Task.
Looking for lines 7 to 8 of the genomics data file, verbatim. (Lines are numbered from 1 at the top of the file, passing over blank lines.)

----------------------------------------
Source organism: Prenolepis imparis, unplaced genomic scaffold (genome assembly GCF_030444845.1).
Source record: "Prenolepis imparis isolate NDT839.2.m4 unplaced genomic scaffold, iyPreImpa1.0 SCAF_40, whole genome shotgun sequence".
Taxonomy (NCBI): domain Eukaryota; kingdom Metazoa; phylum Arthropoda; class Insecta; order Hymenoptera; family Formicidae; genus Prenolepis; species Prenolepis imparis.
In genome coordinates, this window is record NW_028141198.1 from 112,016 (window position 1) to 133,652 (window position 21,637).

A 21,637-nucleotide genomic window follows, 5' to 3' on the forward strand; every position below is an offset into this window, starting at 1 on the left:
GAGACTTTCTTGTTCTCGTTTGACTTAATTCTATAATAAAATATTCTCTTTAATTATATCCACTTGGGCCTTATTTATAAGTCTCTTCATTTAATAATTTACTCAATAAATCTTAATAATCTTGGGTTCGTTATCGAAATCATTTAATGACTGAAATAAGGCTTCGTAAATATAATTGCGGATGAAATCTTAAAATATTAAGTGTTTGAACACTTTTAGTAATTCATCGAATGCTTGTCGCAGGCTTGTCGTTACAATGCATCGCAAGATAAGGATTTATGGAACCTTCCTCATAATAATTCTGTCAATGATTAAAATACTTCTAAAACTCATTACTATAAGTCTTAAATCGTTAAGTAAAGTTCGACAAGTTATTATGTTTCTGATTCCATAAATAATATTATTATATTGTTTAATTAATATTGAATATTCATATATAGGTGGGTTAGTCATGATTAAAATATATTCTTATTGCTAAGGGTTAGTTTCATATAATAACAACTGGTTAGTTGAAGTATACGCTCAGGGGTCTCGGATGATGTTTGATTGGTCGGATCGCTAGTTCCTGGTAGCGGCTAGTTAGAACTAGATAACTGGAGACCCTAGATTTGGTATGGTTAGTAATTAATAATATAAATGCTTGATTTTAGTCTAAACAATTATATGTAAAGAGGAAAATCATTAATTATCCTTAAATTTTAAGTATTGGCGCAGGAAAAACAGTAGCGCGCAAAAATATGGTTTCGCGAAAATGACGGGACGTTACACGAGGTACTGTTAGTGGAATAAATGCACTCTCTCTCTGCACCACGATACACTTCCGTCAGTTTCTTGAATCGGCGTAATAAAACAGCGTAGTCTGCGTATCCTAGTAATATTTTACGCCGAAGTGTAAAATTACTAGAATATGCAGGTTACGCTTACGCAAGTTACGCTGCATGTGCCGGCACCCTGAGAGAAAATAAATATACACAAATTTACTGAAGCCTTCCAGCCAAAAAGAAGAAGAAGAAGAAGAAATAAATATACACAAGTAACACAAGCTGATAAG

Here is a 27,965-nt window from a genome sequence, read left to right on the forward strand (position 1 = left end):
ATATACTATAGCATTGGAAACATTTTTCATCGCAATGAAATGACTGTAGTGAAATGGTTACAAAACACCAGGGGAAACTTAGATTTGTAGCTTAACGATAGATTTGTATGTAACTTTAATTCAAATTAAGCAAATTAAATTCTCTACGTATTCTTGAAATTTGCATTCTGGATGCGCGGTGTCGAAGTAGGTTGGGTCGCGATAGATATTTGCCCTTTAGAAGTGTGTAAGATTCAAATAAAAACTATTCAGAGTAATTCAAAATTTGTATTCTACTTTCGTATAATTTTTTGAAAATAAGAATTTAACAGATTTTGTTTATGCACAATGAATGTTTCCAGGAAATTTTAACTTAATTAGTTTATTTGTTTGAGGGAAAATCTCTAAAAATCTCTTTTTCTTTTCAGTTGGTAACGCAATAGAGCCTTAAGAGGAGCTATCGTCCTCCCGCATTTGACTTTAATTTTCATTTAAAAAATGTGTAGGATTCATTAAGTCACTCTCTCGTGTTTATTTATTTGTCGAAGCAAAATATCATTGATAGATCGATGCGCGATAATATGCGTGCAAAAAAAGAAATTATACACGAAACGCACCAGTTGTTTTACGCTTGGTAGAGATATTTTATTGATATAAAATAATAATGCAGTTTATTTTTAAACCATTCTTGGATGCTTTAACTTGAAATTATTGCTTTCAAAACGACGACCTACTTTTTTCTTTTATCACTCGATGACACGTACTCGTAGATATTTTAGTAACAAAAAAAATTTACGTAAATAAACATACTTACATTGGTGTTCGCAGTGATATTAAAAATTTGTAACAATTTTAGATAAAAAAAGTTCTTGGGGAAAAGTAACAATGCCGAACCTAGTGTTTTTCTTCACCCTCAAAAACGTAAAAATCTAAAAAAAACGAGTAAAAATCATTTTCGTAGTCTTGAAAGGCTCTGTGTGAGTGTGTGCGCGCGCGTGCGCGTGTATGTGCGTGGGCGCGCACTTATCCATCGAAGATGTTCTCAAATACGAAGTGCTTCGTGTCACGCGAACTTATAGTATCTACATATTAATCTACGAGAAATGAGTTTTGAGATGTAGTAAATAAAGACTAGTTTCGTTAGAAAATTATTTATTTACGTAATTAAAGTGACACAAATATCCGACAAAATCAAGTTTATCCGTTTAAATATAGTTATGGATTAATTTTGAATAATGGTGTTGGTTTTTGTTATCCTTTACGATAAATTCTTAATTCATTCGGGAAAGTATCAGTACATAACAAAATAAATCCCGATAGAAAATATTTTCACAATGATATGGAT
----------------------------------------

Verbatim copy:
Here is a 27,965-nt window from a genome sequence, read left to right on the forward strand (position 1 = left end):
ATATACTATAGCATTGGAAACATTTTTCATCGCAATGAAATGACTGTAGTGAAATGGTTACAAAACACCAGGGGAAACTTAGATTTGTAGCTTAACGATAGATTTGTATGTAACTTTAATTCAAATTAAGCAAATTAAATTCTCTACGTATTCTTGAAATTTGCATTCTGGATGCGCGGTGTCGAAGTAGGTTGGGTCGCGATAGATATTTGCCCTTTAGAAGTGTGTAAGATTCAAATAAAAACTATTCAGAGTAATTCAAAATTTGTATTCTACTTTCGTATAATTTTTTGAAAATAAGAATTTAACAGATTTTGTTTATGCACAATGAATGTTTCCAGGAAATTTTAACTTAATTAGTTTATTTGTTTGAGGGAAAATCTCTAAAAATCTCTTTTTCTTTTCAGTTGGTAACGCAATAGAGCCTTAAGAGGAGCTATCGTCCTCCCGCATTTGACTTTAATTTTCATTTAAAAAATGTGTAGGATTCATTAAGTCACTCTCTCGTGTTTATTTATTTGTCGAAGCAAAATATCATTGATAGATCGATGCGCGATAATATGCGTGCAAAAAAAGAAATTATACACGAAACGCACCAGTTGTTTTACGCTTGGTAGAGATATTTTATTGATATAAAATAATAATGCAGTTTATTTTTAAACCATTCTTGGATGCTTTAACTTGAAATTATTGCTTTCAAAACGACGACCTACTTTTTTCTTTTATCACTCGATGACACGTACTCGTAGATATTTTAGTAACAAAAAAAATTTACGTAAATAAACATACTTACATTGGTGTTCGCAGTGATATTAAAAATTTGTAACAATTTTAGATAAAAAAAGTTCTTGGGGAAAAGTAACAATGCCGAACCTAGTGTTTTTCTTCACCCTCAAAAACGTAAAAATCTAAAAAAAACGAGTAAAAATCATTTTCGTAGTCTTGAAAGGCTCTGTGTGAGTGTGTGCGCGCGCGTGCGCGTGTATGTGCGTGGGCGCGCACTTATCCATCGAAGATGTTCTCAAATACGAAGTGCTTCGTGTCACGCGAACTTATAGTATCTACATATTAATCTACGAGAAATGAGTTTTGAGATGTAGTAAATAAAGACTAGTTTCGTTAGAAAATTATTTATTTACGTAATTAAAGTGACACAAATATCCGACAAAATCAAGTTTATCCGTTTAAATATAGTTATGGATTAATTTTGAATAATGGTGTTGGTTTTTGTTATCCTTTACGATAAATTCTTAATTCATTCGGGAAAGTATCAGTACATAACAAAATAAATCCCGATAGAAAATATTTTCACAATGATATGGAT